I didn't know about the Peter Oakely, the geriatric YouTube sensation, until I read Annie's post the other day. Now I'm hooked and completely fascinated.
He's got teenage fans from Germany ("Hey, old man!"), inspired fellow old timers with unfortunate last names to tell their own stories, had tributes made, spoofs, been the topic of academic papers had to deal with a nasty Youtube hoax announcing his death and, at 96 videos and counting, still cooking away.
I've been keenly interested in watching how his videos have progressed--how his technological agility improved. His first few videos are a bit fumbling-- he's apologetic about their quality. He's not a technological neophyte, but he's still learning the ropes. By the 4th video, however, he's got headphones with an attached microphone, and a nice introduction. The sound is vastly improved.
By the 5th video his grasp of multimedia storytelling is rapidly progressing. And, he's turned, unexpectedly, into a YouTube hit. He tells us that he woke up that particular morning and found "I had 4,700 notifications from YouTube in my e-mail...I am absolutely overwhelmed and don't quite know what to say...I just need to say thank you to all of you people." Youtube, he says, has given him "a whole new world to experience." And so he explores.
A nice reminder that all the user-generated content going on isn't simply coming from the so-called digital-native contingency, a term laden with some run away assumptions. As Henry Jenkins recently posted:
As long as we divide the world into digital natives and immigrants, we won't be able to talk meaningfully about the kinds of sharing that occurs between adults and children and we won't be able to imagine other ways that adults can interact with youth outside of these cultural divides.
What stereotypes, what detrimental ageist suppositions do we sustain by focusing so much of our attention and energy on Millennials and their relationship with technology? Watching Oakley's earliest videos, it's clear that he was seeking to have a conversation with his "fellow YouTubers," made up of, as he's very much aware, a much younger audience. Part of what he's seeking is a cross-generational dialogue, and in this he succeeds wonderfully, with folks replying in the comment section or even, more relevant to the medium, by video. In fact, as the above mentioned academic article by Dave Harley and Geraldine Fitzpatrick makes clear:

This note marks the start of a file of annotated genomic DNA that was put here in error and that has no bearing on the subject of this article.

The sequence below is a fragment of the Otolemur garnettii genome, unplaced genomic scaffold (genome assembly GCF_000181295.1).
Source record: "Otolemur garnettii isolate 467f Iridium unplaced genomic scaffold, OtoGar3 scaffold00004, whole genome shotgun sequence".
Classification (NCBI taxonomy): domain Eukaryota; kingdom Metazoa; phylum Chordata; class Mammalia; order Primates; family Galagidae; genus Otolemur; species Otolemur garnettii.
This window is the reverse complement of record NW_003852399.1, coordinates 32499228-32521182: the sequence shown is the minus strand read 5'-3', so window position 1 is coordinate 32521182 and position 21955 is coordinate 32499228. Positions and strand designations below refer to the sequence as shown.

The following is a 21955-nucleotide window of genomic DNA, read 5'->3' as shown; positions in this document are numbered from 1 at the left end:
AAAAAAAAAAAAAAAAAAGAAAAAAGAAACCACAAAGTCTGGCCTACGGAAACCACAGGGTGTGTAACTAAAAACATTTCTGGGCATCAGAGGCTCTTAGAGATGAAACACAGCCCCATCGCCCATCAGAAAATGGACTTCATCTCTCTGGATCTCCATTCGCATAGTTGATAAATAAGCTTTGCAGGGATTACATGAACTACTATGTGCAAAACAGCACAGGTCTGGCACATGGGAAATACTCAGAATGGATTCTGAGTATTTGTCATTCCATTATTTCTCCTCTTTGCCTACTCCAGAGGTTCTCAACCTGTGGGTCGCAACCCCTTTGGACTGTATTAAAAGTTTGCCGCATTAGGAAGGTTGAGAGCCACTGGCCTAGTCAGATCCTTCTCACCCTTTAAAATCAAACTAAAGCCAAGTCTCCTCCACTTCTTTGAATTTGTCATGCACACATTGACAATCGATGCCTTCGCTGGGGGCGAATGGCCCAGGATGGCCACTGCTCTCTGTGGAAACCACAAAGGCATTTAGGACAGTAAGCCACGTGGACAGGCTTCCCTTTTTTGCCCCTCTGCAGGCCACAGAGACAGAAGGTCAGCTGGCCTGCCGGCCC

What begins as an individual effort by Peter soon develops into a collaborative endeavor through comments he receives from his viewers. They give him feedback in a number of ways which help him to develop his video presence within YouTube.
And these comments, it should be noted, are overwhelmingly positive and emotive--full of good will and encouragement. Yardly takes this encouragement and runs with it, focusing on an on-going narrative about his life incorporating old photographs, music and sound effects.
It's inspiring stuff and further evidence of the importance of telling stories. There's no reason, other than timidity and a failure of imagination, that libraries shouldn't be helping to facilitate these stories, making them part of their collection.
One last quote from the Harley/Fitzpatrick paper:
It's not the functionality of YouTube that inspires Peter to tell his life story but the social context that it appears within. The intergenerational nature of this context is highly influential, directing and informing the co-creation of the narrative. The commonality of human experience across ages and cultures that shows itself in the accompanying dialogue reminds us of a wider sense of kinship which transcends mere self interest. The appreciation of Peter's stories by his viewers also suggests that they see the relevance of the life stages of others in relation to their life stages. The creation of narrative, developed through Peter's videos, speaks of an affinity between different generations and a process of reciprocal learning.
Libraries should be in the thick of this.